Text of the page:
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Richard Diebenkorn, Ocean Park #83, 19751975 Richard Diebenkorn, Ocean Park #83, 1975, oil on canvas, Corcoran Collection (Museum Purchase with the aid of funds from the National Endowment for the Arts, the William A. Clark Fund, and Margaret M. Hitchcock), 2014.136.127

Best known for his Ocean Park #83 paintings to which Green is related, California artist Richard Diebenkorn (1922-1993) began making prints at Crown Point Press in 1963, a year after its founding, and worked there almost annually from 1977 until his death. Whether engaged in a purely abstract mode, a figurative mode, or with favored motifs such as clubs and spades, revision was integral to Diebenkorn's creative process.

Green is widely considered to be Diebenkorn's greatest print and was a highlight of the Yes, No, Maybe: Artists Working at Crown Point Press exhibition, presented at the National Gallery in 2013. The print came into the collection in 1996, and now three outstanding preliminary impressions, known as proofs, of Green  have been added. The earliest proof of Green has so much gray wash, it is arguably more watercolor than print; and the last has so many pasted-on elements, it is arguably more collage than print.

After roughing out a composition and printing it in black, Diebenkorn would work back in—"attacking," he said, select passages and revising through gradual, often numerous, changes. These modifications would typically occur in the print's periphery. Although seemingly minor, their cumulative effect could be transformative. A mark resembling an infinity sign in the upper left of the first proof is camouflaged in the last one. And a curve in the lower left of the first proof gradually morphs into what looks like the upturned tail of a cat. In the final print, that tail is absorbed into a volcano-shaped mound. Diebenkorn was alert to how each change in a composition, no matter how minor, could alter its dynamics. He set his artistic course to an elusive "rightness," a term he regularly invoked and navigated by following an intuitive sense of what worked, reassessing and adjusting as he went along.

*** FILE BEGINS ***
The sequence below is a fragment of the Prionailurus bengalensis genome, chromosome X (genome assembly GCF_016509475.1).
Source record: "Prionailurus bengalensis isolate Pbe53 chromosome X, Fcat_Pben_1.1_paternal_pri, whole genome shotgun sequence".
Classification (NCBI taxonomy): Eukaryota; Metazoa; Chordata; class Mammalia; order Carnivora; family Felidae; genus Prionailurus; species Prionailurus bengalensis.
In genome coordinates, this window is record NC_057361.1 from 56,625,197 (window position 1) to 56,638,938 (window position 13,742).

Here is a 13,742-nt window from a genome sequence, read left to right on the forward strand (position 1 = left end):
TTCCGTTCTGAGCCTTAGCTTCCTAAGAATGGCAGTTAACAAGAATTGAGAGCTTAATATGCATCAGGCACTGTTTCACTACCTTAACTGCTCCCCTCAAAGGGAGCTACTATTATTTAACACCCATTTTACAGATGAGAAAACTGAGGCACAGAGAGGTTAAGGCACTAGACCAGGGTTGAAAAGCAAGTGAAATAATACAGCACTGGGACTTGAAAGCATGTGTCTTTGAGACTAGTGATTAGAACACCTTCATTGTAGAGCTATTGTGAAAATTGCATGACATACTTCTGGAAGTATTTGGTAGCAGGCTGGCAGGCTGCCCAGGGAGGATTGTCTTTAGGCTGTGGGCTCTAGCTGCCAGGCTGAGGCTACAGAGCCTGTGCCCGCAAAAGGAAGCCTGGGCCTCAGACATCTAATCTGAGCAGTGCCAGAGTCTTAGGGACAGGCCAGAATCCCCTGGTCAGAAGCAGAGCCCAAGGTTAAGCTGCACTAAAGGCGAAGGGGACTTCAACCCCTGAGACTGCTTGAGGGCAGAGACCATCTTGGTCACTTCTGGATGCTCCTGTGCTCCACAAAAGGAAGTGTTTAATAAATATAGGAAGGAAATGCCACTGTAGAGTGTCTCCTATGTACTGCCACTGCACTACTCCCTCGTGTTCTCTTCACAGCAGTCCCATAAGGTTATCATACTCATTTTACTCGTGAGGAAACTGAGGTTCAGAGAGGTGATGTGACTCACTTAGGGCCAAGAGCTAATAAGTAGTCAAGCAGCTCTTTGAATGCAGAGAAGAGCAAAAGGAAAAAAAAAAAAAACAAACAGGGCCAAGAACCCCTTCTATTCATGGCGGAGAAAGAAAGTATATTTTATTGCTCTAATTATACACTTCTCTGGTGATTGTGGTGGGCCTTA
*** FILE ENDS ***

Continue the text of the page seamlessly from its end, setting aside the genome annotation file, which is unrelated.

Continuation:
In conjunction with the purchase of the three proof impressions of Green, Kathan Brown (American, born 1935), founder of Crown Point Press (null), has donated three more related proofs, each one unique, plus an additional fifty-seven works, from 1972 to 2010, by twenty-four Crown Point artists, including Chuck Close (American, born 1940), Sol LeWitt (American, 1928 - 2007), Julie Mehretu (American, born Ethiopia, 1970), Chris Ofili (British, born 1968), Kiki Smith (American, born 1954), Wayne Thiebaud (American, born 1920), and Fred Wilson.


along bottom below plate mark in graphite; lower left: OK to Print; lower right: RD 86

Marks and Labels

blind stamp lower right: Crown Point Press / Marcia Bartholme (chop of Crown Point Press)


Acquired by NGA in 1996 directly from Kathan Brown.

Exhibition History
Thirty-five Years at Crown Point Press, National Gallery of Art, Washington, 1997, no. 8*.
Drawings and Prints from the Permanent Collection (Summer 2000), National Gallery of Art, Washington, 2000.
Yes, No, Maybe: Artists Working at Crown Point Press, National Gallery of Art, Washington, D.C., 1 Sep 2013 - 5 Jan 2014.
Thirty-five Years at Crown Point Press. Exh. cat. National Gallery of Art, Washington; The Fine Arts Museums of San Francisco, 1997-1998: no. 8*.
Brodie, Judith and Adam Greenhalgh. Yes, No, Maybe: Artists Working at Crown Point Press. Exh. cat., National Gallery of Art, Washington, D.C., 2013: 69, pl. 6.4.
Brodie, Judith. "Gifts and Acquisitions: Richard Diebenkorn, Green." National Gallery of Art Bulletin 52 (Spring 2015): 28-29, repro.